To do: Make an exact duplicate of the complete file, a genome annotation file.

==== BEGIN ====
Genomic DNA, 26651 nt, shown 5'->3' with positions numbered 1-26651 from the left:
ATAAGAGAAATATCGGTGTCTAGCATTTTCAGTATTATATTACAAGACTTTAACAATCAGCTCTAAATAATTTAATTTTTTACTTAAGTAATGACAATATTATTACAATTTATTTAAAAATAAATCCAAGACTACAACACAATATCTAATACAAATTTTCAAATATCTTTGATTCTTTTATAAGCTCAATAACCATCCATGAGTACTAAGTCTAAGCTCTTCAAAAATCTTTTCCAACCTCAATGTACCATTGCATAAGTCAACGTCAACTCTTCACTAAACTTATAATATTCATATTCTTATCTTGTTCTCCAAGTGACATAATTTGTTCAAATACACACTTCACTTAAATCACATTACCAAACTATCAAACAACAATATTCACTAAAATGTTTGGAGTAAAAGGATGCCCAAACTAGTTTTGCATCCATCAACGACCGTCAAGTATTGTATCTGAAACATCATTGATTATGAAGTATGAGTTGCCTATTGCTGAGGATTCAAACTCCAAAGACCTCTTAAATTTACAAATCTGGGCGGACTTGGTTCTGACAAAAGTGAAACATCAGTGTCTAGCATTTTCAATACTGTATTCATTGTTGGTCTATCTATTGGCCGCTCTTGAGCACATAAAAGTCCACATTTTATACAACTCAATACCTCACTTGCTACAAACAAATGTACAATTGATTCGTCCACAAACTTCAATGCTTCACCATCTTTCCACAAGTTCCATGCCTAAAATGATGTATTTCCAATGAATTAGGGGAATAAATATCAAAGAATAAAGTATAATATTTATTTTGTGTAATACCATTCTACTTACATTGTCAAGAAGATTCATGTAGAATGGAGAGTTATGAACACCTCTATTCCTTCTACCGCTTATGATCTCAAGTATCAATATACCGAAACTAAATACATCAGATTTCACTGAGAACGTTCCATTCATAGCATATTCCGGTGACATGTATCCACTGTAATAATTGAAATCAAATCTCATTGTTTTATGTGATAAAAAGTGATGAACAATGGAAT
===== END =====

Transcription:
Genomic DNA, 26651 nt, shown 5'->3' with positions numbered 1-26651 from the left:
ATAAGAGAAATATCGGTGTCTAGCATTTTCAGTATTATATTACAAGACTTTAACAATCAGCTCTAAATAATTTAATTTTTTACTTAAGTAATGACAATATTATTACAATTTATTTAAAAATAAATCCAAGACTACAACACAATATCTAATACAAATTTTCAAATATCTTTGATTCTTTTATAAGCTCAATAACCATCCATGAGTACTAAGTCTAAGCTCTTCAAAAATCTTTTCCAACCTCAATGTACCATTGCATAAGTCAACGTCAACTCTTCACTAAACTTATAATATTCATATTCTTATCTTGTTCTCCAAGTGACATAATTTGTTCAAATACACACTTCACTTAAATCACATTACCAAACTATCAAACAACAATATTCACTAAAATGTTTGGAGTAAAAGGATGCCCAAACTAGTTTTGCATCCATCAACGACCGTCAAGTATTGTATCTGAAACATCATTGATTATGAAGTATGAGTTGCCTATTGCTGAGGATTCAAACTCCAAAGACCTCTTAAATTTACAAATCTGGGCGGACTTGGTTCTGACAAAAGTGAAACATCAGTGTCTAGCATTTTCAATACTGTATTCATTGTTGGTCTATCTATTGGCCGCTCTTGAGCACATAAAAGTCCACATTTTATACAACTCAATACCTCACTTGCTACAAACAAATGTACAATTGATTCGTCCACAAACTTCAATGCTTCACCATCTTTCCACAAGTTCCATGCCTAAAATGATGTATTTCCAATGAATTAGGGGAATAAATATCAAAGAATAAAGTATAATATTTATTTTGTGTAATACCATTCTACTTACATTGTCAAGAAGATTCATGTAGAATGGAGAGTTATGAACACCTCTATTCCTTCTACCGCTTATGATCTCAAGTATCAATATACCGAAACTAAATACATCAGATTTCACTGAGAACGTTCCATTCATAGCATATTCCGGTGACATGTATCCACTGTAATAATTGAAATCAAATCTCATTGTTTTATGTGATAAAAAGTGATGAACAATGGAAT